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  • $120 Fine Given to Apple Watch Owner for Using It While Driving


    A Quebec Apple Watch owner was fined $120 recently for operating on the Apple Watch while driving. Because of this, there was controversy over whether or not the wearable device should be considered a handheld device under traffic law. CTV Montreal reported that Jeffrey Macesin was pulled over and given a $120 ticket plus four license points for using the Apple Watch behind the wheel. Macesin noted that he was merely using his Apple Watch to change songs on a connected iPhone using the built-in Music app.

    According to Macesin,

    "It's not so much handheld. It's a watch. You know, it's on my wrist. That's where it gets controversial," Macesin said. "It's like, 'Is it? Is it not?' but I think this needs to be talked about."
    439.1 of the Quebec Highway Safety Code noted that while driving a vehicle, no one is allowed to use a handheld device including a phone function. However, Macesin’s iPhone was tucked away and was unreachable, so is his watch still considered a handheld device? Would everyone who was driving and tampering with their ‘normal’ watches get pulled over and given a ticket? If not, should the Apple Watch be treated any differently?

    Either way, we think this situation should be cleared up as soon as possible (even in the U.S.) as we are sure many people want to know what is considered ‘handheld’ and what isn’t. What are your thoughts on this matter and who’s side would you be on in this scenario? Share with us in the comments below.

    Source: CTV Montreal
    This article was originally published in forum thread: $120 Fine Given to Apple Watch Owner for Using It While Driving started by Akshay Masand View original post
    Comments 8 Comments
    1. peacedog's Avatar
      peacedog -
      True cost of ownership of an Apple Watch: $17120.
    1. exNavy's Avatar
      exNavy -
      That's one. Now ticket the millions of others on the roads.

      Try saying the phrase "i was merely using it to change songs" when you are in court due to your neglect to the family members of the victim you killed because it's too difficult for you to just look out your windshield while driving a 2,000 pound hunk of metal.
    1. fleurya's Avatar
      fleurya -
      So the law says specifically a “handheld device with phone function”? I think this guy should be able to fight this case with no problem.

      First, the watch is neither handheld nor does it have a phone function. Sure it can connect with your phone to make calls, but so can most cars with Bluetooth enabled stereo head units. So, technically, if this guy is busted for messing with his watch, anyone changing songs on their stereo that can connect with their phone is also breaking the law.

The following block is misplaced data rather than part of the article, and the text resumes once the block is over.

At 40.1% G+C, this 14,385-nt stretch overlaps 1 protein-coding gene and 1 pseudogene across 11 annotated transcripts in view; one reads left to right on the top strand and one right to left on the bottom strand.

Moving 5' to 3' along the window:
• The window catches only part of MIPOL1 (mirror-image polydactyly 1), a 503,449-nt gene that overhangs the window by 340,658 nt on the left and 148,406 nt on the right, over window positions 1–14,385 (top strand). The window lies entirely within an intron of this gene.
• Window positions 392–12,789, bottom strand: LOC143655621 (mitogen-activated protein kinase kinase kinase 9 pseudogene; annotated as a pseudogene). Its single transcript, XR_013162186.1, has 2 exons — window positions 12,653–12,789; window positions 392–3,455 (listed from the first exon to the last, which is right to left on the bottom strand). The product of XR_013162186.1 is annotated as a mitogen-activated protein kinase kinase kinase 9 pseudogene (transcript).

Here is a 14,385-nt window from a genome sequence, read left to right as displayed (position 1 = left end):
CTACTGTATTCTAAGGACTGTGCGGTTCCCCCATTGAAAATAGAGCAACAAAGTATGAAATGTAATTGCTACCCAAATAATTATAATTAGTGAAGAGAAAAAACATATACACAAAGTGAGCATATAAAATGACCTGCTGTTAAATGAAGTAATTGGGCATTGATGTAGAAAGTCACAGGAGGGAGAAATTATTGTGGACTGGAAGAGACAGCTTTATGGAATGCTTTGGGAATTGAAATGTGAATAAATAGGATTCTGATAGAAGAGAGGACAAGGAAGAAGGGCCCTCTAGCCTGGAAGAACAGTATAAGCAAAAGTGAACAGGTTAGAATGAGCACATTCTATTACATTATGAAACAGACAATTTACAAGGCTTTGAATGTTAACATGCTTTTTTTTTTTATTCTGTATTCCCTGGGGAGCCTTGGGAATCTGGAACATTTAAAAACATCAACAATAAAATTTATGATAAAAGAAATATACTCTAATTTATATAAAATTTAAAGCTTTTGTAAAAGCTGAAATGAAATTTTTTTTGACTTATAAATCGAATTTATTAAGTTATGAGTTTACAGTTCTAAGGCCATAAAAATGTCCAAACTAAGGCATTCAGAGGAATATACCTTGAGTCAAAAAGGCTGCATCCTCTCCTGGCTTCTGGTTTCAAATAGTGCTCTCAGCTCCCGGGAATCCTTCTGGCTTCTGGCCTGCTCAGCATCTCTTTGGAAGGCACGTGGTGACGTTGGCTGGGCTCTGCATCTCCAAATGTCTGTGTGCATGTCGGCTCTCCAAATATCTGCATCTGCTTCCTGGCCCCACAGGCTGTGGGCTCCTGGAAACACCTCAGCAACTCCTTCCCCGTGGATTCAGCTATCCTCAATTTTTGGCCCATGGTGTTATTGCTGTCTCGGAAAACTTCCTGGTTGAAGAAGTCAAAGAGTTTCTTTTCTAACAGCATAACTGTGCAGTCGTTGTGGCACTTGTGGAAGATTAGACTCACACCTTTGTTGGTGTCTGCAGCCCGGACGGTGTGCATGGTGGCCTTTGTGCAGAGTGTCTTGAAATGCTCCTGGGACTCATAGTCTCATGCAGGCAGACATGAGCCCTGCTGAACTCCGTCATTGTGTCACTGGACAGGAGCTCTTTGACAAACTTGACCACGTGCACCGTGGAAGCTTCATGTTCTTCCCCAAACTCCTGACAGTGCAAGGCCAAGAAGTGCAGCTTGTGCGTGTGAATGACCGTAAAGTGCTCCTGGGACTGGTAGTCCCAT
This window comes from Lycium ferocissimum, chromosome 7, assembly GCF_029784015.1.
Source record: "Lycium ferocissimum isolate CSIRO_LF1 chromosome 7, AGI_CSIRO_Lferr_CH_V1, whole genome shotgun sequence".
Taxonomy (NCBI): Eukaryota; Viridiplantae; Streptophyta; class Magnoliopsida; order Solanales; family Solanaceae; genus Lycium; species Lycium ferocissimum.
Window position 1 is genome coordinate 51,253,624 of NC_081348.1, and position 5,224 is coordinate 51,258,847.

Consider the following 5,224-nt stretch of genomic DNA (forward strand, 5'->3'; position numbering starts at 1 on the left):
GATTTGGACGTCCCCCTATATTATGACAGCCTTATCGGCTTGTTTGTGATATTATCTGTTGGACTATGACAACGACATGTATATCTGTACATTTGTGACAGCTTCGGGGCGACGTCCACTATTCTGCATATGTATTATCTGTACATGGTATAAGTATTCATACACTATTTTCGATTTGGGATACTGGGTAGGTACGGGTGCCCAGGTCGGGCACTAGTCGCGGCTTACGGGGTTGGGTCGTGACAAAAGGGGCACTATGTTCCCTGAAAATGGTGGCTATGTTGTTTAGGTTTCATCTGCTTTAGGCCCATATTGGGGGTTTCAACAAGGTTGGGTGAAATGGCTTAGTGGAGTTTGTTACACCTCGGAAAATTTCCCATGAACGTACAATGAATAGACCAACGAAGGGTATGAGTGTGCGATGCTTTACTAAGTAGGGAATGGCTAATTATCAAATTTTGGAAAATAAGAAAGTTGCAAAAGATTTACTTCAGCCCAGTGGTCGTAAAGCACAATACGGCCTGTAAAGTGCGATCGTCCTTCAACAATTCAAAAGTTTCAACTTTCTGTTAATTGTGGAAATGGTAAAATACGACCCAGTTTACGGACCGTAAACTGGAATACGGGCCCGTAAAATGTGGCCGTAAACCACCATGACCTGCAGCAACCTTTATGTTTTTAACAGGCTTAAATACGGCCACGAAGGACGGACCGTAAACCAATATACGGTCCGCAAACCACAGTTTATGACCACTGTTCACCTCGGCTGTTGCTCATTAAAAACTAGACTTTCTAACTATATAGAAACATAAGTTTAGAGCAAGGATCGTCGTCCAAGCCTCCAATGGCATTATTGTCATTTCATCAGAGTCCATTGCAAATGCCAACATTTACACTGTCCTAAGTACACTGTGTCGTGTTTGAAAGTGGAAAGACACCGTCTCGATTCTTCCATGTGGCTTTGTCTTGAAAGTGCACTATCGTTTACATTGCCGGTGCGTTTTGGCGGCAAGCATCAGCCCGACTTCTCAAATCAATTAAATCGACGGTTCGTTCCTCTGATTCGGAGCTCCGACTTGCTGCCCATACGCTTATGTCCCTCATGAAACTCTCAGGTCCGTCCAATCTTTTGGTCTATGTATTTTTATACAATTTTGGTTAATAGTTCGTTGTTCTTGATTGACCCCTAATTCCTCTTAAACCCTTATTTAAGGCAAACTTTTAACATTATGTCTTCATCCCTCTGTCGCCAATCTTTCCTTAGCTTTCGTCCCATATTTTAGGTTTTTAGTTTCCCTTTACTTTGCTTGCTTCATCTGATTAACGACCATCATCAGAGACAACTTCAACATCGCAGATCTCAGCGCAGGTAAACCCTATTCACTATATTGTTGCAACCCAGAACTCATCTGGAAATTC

Second, the law is clearly poorly written and needs revision. Not only for the reason of what I just mentioned, but also it means someone distracted with their phone is breaking the law, but if they are doing the same things on an iPod Touch without built in phone functions, or an iPad that has cellular but not phone functions, they can be as dangerously distracted as they one within the law.

      I agree people need to be less distracted, but at the same time I think they’re being unjustly persecuted. More and more cars are being enabled with all the same distracting features of our portable devices: music, video playback, phone functions, etc. If you have the money to buy a car with that stuff built in, you’re fine. But if you need to use a separate device, you’re breaking the law.

      Lawmakers need to take into consideration both built-in and separate devices when making these laws. But of course they never will since the automaker lobbyists stuffing their pockets will ensure they don’t.
    1. kickerman65's Avatar
      kickerman65 -
      Ridiculous. And yet you still see people eating things like hamburgers while driving and law enforcement has no problem with that. Whats the bigger distraction here?
    1. fleurya's Avatar
      fleurya -
      Quote Originally Posted by exNavy View Post
      That's one. Now ticket the millions of others on the roads.

      Try saying the phrase "i was merely using it to change songs" when you are in court due to your neglect to the family members of the victim you killed because it's too difficult for you to just look out your windshield while driving a 2,000 pound hunk of metal.
      How is being distracted changing songs via your watch any worse than being distracted changing songs via your stereo headunit. If anything, the watch could be more safe because you can hold it up to keep your field of view on the road while looking at the watch screen, which is probably what this guy was doing and why he got busted.

      So the lesson here, don’t keep your eyes on the road when changing the radio, do it by looking down at your built-in stereo, so it’s all nice and legal, even if it’s not safe.
    1. Simon's Avatar
      Simon -
      I think it's pretty clear cut. By definition of the wording of that law he shouldn't have been fined. A watch is not held in your hand. Case closed imo.
    1. Christophxr's Avatar
      Christophxr -
      But it wasn't hand-held. It's wrist-strapped.
    1. TheAccuser's Avatar
      TheAccuser -
      Quote Originally Posted by Christophxr View Post
      But it wasn't hand-held. It's wrist-strapped.
      That's what she said.